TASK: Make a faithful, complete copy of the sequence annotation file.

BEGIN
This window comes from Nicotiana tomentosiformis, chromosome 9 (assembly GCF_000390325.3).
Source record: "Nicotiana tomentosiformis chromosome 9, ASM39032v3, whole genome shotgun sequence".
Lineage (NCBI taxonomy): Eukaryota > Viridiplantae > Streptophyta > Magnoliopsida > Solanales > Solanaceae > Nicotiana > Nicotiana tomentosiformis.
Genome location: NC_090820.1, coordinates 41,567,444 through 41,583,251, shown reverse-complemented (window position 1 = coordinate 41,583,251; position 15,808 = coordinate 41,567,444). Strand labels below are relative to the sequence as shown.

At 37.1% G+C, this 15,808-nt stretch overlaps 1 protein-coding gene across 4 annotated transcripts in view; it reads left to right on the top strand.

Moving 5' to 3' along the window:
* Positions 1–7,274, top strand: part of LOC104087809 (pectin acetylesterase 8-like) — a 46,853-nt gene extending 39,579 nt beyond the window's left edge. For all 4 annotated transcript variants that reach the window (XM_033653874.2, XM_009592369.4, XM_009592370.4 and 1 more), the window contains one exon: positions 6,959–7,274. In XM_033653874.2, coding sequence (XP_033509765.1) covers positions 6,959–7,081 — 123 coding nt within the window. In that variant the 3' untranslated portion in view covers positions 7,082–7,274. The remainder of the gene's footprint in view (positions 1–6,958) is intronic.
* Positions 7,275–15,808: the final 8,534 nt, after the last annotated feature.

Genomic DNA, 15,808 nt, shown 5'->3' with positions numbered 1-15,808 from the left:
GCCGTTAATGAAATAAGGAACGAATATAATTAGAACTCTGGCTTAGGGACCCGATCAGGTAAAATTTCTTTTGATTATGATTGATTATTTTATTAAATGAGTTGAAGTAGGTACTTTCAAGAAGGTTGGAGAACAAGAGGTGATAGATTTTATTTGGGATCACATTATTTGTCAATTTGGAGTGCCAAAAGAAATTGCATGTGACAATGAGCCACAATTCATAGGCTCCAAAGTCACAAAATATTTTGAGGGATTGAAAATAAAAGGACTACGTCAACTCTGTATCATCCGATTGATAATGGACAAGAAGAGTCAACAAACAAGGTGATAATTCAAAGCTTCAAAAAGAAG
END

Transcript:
This window comes from Nicotiana tomentosiformis, chromosome 9 (assembly GCF_000390325.3).
Source record: "Nicotiana tomentosiformis chromosome 9, ASM39032v3, whole genome shotgun sequence".
Lineage (NCBI taxonomy): Eukaryota > Viridiplantae > Streptophyta > Magnoliopsida > Solanales > Solanaceae > Nicotiana > Nicotiana tomentosiformis.
Genome location: NC_090820.1, coordinates 41,567,444 through 41,583,251, shown reverse-complemented (window position 1 = coordinate 41,583,251; position 15,808 = coordinate 41,567,444). Strand labels below are relative to the sequence as shown.

At 37.1% G+C, this 15,808-nt stretch overlaps 1 protein-coding gene across 4 annotated transcripts in view; it reads left to right on the top strand.

Moving 5' to 3' along the window:
* Positions 1–7,274, top strand: part of LOC104087809 (pectin acetylesterase 8-like) — a 46,853-nt gene extending 39,579 nt beyond the window's left edge. For all 4 annotated transcript variants that reach the window (XM_033653874.2, XM_009592369.4, XM_009592370.4 and 1 more), the window contains one exon: positions 6,959–7,274. In XM_033653874.2, coding sequence (XP_033509765.1) covers positions 6,959–7,081 — 123 coding nt within the window. In that variant the 3' untranslated portion in view covers positions 7,082–7,274. The remainder of the gene's footprint in view (positions 1–6,958) is intronic.
* Positions 7,275–15,808: the final 8,534 nt, after the last annotated feature.

Genomic DNA, 15,808 nt, shown 5'->3' with positions numbered 1-15,808 from the left:
GCCGTTAATGAAATAAGGAACGAATATAATTAGAACTCTGGCTTAGGGACCCGATCAGGTAAAATTTCTTTTGATTATGATTGATTATTTTATTAAATGAGTTGAAGTAGGTACTTTCAAGAAGGTTGGAGAACAAGAGGTGATAGATTTTATTTGGGATCACATTATTTGTCAATTTGGAGTGCCAAAAGAAATTGCATGTGACAATGAGCCACAATTCATAGGCTCCAAAGTCACAAAATATTTTGAGGGATTGAAAATAAAAGGACTACGTCAACTCTGTATCATCCGATTGATAATGGACAAGAAGAGTCAACAAACAAGGTGATAATTCAAAGCTTCAAAAAGAAG